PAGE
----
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Please follow dumpster diving etiquette

By Staff | May 9, 2009

Everyone knows that it’s spring cleaning time.

And next weekend, May 16, is clean-up, fix-up week, when you can throw away all the junk you found during your spring cleaning.

Luckily, Rugby Sanitation gives us one “free-pass” day to throw away just about anything our hearts desire. While there are some restrictions, they will take almost anything and everything you can manage to lug out to the curb in front of your house.

What has always intrigued me about the garbage pickup day is the patrolling and foraging that is done the night before. I’m sure everyone has noticed the increase in traffic on the Friday night before pickup. It’s as if people come out of the woodwork. There are slow-moving vehicles up and down just about every street, scoping out the junk piles, looking for treasures.

Most people would question whether there could ever be anything of value on the trash piles. Why would anyone waste their time looking through piles of junk? Those who do it certainly disagree. You know what they say: “One man’s junk is another man’s treasure.”

You could call them treasure hunters, but the more popular term we are all familiar with is dumpster divers.

Dumpster diving is the practice of sifting through commercial or residential trash to find items that have been discarded by their owners but which may be useful to the dumpster diver. The name applies even when there is no actual dumpster involved. The practice of dumpster diving is also known as urban foraging, curb shopping, binning, alley surfing, aggressive recycling, curbing, D-mart, dumpstering, garbaging, garbage picking, garbage gleaning, dumpster-raiding, dump-weaseling, trash picking, treasure hunting, skally-wagging, skipping, or trashing.

Whatever you call it, it’s just different names for the same thing -digging through trash.

Some people might laugh it off and think that only a few people might lower themselves to rummaging through another person’s junk. But the practice of dumpster diving has become very popular, and it happened long before the economy went south.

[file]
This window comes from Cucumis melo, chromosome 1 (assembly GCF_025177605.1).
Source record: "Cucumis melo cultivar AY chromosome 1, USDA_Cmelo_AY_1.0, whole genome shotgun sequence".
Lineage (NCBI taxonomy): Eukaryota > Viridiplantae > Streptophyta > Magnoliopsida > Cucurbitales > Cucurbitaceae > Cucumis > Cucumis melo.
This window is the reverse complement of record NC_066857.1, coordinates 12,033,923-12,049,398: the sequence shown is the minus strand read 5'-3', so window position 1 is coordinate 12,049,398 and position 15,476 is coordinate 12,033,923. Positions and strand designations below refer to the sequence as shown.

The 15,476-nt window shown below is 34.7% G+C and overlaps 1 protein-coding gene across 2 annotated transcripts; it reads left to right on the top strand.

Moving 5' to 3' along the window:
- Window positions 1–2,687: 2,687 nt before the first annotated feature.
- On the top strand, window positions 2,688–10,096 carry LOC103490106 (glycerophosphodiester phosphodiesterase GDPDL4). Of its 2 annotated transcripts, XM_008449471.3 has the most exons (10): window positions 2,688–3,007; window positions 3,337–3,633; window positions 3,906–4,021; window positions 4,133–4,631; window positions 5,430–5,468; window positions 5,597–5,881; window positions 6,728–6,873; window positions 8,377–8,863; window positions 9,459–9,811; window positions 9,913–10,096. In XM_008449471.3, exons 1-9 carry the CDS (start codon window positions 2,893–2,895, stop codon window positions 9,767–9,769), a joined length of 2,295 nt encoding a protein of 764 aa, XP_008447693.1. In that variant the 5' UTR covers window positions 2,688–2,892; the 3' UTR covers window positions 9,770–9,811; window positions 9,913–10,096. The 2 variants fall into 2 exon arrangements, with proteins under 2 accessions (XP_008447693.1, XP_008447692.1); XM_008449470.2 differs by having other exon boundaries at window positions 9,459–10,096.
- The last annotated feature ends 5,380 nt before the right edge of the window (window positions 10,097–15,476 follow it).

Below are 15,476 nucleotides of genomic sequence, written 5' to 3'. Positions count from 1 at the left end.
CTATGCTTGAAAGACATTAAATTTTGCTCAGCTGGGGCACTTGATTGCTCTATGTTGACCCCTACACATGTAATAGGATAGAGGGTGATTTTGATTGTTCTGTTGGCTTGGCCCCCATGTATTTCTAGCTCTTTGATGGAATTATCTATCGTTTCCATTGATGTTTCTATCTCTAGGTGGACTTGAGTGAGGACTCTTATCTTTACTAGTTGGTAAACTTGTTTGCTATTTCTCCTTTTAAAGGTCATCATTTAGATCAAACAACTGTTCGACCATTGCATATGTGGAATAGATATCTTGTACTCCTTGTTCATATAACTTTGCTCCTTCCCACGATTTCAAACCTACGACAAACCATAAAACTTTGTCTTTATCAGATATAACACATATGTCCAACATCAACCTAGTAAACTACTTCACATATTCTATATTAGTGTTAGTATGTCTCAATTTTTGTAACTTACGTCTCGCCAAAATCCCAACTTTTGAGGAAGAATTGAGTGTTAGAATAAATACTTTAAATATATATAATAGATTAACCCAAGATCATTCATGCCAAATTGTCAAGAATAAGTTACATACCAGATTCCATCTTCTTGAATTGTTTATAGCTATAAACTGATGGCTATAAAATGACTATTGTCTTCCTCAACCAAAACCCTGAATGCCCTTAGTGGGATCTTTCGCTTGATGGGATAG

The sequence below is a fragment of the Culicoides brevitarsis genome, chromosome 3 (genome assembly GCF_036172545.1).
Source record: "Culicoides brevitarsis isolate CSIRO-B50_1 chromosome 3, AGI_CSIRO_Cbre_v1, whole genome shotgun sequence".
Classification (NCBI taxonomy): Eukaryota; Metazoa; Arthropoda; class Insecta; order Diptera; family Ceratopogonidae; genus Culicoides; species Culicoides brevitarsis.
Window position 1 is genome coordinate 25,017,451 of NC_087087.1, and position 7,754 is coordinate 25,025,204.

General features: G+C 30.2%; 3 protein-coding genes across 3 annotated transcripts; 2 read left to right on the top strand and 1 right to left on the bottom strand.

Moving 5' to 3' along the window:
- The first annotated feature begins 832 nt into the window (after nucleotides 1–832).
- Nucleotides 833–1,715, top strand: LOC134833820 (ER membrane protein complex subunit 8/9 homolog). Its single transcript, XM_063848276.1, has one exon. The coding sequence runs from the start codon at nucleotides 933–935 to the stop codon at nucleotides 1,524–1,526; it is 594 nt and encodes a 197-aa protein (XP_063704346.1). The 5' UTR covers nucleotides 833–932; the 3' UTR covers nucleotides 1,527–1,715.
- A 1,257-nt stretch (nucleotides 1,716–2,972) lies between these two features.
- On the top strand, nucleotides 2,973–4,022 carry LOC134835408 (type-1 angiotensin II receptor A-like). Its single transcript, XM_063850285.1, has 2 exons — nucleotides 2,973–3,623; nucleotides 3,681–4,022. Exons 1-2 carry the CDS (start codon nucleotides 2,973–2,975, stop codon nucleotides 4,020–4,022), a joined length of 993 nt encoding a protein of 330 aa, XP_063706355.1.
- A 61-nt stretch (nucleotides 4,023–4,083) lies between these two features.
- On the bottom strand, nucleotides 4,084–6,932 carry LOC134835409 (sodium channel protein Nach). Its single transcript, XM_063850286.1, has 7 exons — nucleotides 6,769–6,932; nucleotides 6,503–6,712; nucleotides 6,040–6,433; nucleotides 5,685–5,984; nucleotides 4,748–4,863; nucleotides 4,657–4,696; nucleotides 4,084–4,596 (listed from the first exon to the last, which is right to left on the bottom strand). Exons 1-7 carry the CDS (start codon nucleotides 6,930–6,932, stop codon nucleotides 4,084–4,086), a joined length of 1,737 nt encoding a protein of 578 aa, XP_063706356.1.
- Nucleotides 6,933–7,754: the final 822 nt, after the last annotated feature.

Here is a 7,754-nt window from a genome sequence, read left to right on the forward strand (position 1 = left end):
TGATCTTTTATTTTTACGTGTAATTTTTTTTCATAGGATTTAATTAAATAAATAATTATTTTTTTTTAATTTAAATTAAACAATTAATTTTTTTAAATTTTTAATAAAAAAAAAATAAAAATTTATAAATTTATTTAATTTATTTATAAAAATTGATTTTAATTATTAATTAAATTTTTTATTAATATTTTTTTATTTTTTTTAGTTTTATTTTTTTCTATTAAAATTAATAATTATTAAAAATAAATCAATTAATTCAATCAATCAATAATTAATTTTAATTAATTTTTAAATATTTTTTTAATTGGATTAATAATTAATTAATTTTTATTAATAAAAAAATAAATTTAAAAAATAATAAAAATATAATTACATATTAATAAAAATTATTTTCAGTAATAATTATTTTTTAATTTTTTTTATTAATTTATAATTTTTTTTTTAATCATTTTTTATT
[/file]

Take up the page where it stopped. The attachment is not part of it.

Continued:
I did a Google search on dumpster diving, and it’s amazing what you can find. There are tips and tricks, facts and blogs, guides and advice. There’s even a dumpster diving social networking site. I guess that’s where dumpster divers can go and compare notes with fellow treasure hunters.

I know most people reading this will not be going dumpster diving any time soon, but come on. Admit it. You’re just a little curious about it. I know I won’t be stopping at a junk pile and taking the time to sift through it this Friday night, but I must admit I’ve slowed my car down in order to take an extra long gaze at piles of trash on the boulevard. It’s fun to go out for an ice cream treat and drive around on Friday scoping out all the piles. If nothing else, just to be snoopy.

It’s human nature to secretly hope to find that diamond in the rough, so to speak. Heck, you never know. We’ve all seen that lucky duck on Antiques Roadshow who found an item in the trash, only to learn that it’s worth thousands.

So to satisfy your curiosity, I found a website with a few tips, should you ever decide you want to dumpster dive. At least you’ll be prepared.

You will need a flashlight (if you are going in the evening). You can hold it in your teeth to keep your hands free, get your friend to hold it for you, or buy a cheap and most adventuresome and groovy headlamp from a bike shop. A stool is helpful to get over the top of the dumpster or see toward the top of a large trash heap. Also useful is a long pole with a hook. This is good for pulling things up if you don’t have a stool. Always remember to bring bags to store and transport your new-found treasures. And just to be on the safe side, always carry wet wipes, anti-bacterial lotion and a basic first-aid kit. You know it makes sense.

Make sure you always follow dumpster diving etiquette. Yes, there’s etiquette even when it comes to trash.

Don’t go behind a closed fence or past a no-trespassing sign to reach a dumpster or garbage heap. Don’t leave a mess. Leave the dumpster or trash pile better than you found it so those who enjoy this hobby can continue. Don’t take paperwork with people’s confidential records. Take only what you can use, and leave the rest for someone else.

Maybe you would never consider dumpster diving, but for many people it’s become a popular hobby. After all, humans evolved by hunting and gathering. In a sense, we’re just going back to our roots – even if we have to dig a little for those roots.

Mullally is a Tribune writer.

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